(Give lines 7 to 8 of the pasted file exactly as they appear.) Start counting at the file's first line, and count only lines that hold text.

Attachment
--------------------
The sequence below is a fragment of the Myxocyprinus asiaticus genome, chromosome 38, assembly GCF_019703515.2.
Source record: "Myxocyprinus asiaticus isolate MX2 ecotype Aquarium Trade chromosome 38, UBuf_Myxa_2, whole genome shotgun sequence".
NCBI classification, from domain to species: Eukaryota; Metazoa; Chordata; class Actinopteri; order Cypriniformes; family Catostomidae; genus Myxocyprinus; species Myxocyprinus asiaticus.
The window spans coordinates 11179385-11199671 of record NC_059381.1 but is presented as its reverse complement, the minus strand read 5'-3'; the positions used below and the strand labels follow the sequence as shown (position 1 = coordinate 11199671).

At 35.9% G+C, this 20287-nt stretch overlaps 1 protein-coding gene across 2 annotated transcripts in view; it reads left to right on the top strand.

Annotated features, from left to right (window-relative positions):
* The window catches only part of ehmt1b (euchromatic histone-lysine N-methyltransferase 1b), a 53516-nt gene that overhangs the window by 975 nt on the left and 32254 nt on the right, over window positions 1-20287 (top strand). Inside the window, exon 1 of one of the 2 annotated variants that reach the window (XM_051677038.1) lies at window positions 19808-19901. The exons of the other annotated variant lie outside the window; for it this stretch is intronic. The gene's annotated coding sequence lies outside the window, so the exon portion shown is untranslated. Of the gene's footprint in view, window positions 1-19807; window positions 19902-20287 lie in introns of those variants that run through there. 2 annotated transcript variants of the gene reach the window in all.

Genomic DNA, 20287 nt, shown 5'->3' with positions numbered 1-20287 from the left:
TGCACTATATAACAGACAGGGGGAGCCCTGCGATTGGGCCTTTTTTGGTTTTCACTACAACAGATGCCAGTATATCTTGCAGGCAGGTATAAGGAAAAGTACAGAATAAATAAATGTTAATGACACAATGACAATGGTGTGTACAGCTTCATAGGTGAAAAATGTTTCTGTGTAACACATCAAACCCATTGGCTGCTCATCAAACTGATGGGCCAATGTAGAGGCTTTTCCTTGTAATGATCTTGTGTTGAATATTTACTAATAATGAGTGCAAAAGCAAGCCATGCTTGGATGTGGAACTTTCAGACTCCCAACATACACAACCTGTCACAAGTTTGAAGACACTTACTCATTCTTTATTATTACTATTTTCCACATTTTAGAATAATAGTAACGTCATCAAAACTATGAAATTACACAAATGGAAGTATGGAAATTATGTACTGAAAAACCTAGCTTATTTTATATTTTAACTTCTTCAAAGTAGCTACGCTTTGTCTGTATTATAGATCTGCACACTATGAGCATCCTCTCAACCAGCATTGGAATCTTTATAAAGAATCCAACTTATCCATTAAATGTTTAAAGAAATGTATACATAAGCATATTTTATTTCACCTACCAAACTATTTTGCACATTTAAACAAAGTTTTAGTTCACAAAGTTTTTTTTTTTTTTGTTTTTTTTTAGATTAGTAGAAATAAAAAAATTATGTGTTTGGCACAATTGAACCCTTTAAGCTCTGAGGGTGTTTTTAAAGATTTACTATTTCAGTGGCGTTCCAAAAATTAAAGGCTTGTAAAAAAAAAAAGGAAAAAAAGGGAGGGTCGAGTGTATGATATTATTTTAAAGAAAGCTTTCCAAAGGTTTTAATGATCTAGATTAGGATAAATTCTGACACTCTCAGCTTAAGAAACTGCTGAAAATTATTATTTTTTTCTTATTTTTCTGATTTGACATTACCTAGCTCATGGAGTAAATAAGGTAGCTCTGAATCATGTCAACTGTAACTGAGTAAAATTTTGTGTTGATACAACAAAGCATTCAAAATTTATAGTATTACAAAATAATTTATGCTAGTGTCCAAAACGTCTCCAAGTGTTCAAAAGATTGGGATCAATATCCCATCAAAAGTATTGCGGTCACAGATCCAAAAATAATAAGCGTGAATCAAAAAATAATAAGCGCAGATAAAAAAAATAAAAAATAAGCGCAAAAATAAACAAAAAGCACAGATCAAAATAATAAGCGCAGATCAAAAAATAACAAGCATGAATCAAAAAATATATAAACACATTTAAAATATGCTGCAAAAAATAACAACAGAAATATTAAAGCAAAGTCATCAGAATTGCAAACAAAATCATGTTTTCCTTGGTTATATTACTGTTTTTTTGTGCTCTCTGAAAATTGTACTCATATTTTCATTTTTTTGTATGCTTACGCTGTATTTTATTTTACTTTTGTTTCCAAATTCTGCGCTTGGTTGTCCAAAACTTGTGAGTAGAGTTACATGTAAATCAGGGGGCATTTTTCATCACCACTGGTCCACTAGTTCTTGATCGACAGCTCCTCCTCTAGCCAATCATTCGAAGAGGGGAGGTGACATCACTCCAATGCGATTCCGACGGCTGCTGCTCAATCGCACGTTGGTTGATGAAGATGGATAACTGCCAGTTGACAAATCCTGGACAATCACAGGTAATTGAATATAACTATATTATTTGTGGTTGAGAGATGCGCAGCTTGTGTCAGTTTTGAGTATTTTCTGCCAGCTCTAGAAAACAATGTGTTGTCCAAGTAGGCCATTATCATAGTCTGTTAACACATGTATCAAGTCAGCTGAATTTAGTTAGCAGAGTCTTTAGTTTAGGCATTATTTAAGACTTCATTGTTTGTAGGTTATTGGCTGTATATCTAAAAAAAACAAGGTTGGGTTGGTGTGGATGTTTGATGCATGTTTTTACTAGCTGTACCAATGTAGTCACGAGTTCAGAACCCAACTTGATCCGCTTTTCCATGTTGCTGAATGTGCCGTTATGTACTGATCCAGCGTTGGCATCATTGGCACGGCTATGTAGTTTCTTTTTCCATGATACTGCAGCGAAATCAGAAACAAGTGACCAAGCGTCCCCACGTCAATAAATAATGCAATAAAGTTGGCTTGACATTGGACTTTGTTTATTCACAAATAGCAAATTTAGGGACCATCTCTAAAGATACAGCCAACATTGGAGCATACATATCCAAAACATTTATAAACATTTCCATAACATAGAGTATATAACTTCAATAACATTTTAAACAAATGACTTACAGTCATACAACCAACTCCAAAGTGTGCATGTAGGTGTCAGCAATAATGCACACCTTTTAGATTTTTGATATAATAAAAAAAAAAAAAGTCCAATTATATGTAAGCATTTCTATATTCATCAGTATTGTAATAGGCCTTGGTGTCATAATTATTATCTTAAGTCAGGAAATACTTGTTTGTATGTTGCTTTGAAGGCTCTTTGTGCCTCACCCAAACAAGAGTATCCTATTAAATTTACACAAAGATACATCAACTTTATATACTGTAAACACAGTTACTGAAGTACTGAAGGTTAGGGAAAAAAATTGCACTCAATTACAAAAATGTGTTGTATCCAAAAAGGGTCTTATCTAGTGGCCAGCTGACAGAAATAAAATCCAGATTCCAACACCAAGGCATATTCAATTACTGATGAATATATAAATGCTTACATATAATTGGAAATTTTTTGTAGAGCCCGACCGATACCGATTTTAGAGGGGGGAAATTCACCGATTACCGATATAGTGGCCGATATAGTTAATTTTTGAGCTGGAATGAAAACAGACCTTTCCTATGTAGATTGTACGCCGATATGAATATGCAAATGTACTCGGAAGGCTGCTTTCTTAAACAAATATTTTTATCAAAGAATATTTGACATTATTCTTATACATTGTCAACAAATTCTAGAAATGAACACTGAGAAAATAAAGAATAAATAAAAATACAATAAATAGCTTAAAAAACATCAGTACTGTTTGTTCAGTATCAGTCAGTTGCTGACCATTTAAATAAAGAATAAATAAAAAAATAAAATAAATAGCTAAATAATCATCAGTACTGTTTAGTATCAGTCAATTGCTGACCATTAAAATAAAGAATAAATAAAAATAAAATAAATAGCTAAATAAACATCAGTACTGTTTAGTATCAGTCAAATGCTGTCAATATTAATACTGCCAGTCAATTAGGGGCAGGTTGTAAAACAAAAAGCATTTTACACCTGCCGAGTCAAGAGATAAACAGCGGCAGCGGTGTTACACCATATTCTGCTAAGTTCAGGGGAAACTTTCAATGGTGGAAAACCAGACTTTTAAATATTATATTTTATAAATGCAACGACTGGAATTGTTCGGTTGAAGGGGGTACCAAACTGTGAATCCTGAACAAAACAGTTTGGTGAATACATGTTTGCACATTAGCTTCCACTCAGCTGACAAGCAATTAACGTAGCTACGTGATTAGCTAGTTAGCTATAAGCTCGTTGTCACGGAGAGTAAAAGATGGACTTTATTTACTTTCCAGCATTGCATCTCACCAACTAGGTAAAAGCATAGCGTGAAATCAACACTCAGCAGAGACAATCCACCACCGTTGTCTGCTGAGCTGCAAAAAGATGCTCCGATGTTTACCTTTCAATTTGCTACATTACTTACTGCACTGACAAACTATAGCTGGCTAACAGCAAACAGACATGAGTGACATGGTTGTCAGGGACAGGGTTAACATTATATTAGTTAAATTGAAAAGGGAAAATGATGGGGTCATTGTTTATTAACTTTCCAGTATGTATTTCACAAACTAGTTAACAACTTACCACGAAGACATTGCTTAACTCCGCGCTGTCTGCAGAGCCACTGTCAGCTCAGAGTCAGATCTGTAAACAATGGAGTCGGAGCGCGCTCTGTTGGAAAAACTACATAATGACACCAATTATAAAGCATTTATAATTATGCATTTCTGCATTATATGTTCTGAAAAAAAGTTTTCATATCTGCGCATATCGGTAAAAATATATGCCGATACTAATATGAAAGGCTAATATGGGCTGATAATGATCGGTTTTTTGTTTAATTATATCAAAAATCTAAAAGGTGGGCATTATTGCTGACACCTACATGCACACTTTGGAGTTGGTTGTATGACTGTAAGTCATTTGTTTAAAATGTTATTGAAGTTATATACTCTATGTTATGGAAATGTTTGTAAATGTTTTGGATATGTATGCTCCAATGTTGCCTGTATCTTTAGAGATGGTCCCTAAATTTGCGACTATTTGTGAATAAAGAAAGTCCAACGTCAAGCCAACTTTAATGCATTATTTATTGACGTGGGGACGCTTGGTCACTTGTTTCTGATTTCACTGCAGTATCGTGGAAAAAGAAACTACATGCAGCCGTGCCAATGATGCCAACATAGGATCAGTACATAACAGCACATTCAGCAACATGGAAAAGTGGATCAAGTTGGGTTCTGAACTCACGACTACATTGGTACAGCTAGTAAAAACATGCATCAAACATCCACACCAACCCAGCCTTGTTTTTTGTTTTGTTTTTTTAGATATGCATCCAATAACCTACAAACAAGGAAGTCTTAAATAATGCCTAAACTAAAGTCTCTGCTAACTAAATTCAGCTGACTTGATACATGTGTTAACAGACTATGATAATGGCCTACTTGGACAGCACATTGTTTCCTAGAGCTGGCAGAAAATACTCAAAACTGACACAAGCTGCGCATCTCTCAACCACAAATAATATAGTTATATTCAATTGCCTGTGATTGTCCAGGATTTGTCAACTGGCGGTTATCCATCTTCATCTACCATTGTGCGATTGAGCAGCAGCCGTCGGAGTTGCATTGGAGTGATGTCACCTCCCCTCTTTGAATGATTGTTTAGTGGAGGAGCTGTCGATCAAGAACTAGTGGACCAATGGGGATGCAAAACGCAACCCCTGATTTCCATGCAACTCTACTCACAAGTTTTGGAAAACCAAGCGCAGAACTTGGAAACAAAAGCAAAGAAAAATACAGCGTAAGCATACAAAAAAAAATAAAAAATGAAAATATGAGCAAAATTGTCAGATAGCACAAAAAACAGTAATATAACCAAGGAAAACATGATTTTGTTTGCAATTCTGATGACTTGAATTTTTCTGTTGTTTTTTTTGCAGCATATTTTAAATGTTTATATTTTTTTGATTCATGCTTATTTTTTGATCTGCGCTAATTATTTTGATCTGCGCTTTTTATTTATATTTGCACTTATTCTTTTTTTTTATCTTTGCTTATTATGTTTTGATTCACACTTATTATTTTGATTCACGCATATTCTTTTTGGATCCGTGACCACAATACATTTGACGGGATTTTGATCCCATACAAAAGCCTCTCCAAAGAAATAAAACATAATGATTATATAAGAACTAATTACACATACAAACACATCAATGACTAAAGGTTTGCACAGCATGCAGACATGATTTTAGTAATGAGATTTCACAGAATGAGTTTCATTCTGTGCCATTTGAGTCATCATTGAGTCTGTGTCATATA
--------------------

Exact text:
* The window catches only part of ehmt1b (euchromatic histone-lysine N-methyltransferase 1b), a 53516-nt gene that overhangs the window by 975 nt on the left and 32254 nt on the right, over window positions 1-20287 (top strand). Inside the window, exon 1 of one of the 2 annotated variants that reach the window (XM_051677038.1) lies at window positions 19808-19901. The exons of the other annotated variant lie outside the window; for it this stretch is intronic. The gene's annotated coding sequence lies outside the window, so the exon portion shown is untranslated. Of the gene's footprint in view, window positions 1-19807; window positions 19902-20287 lie in introns of those variants that run through there. 2 annotated transcript variants of the gene reach the window in all.

Genomic DNA, 20287 nt, shown 5'->3' with positions numbered 1-20287 from the left: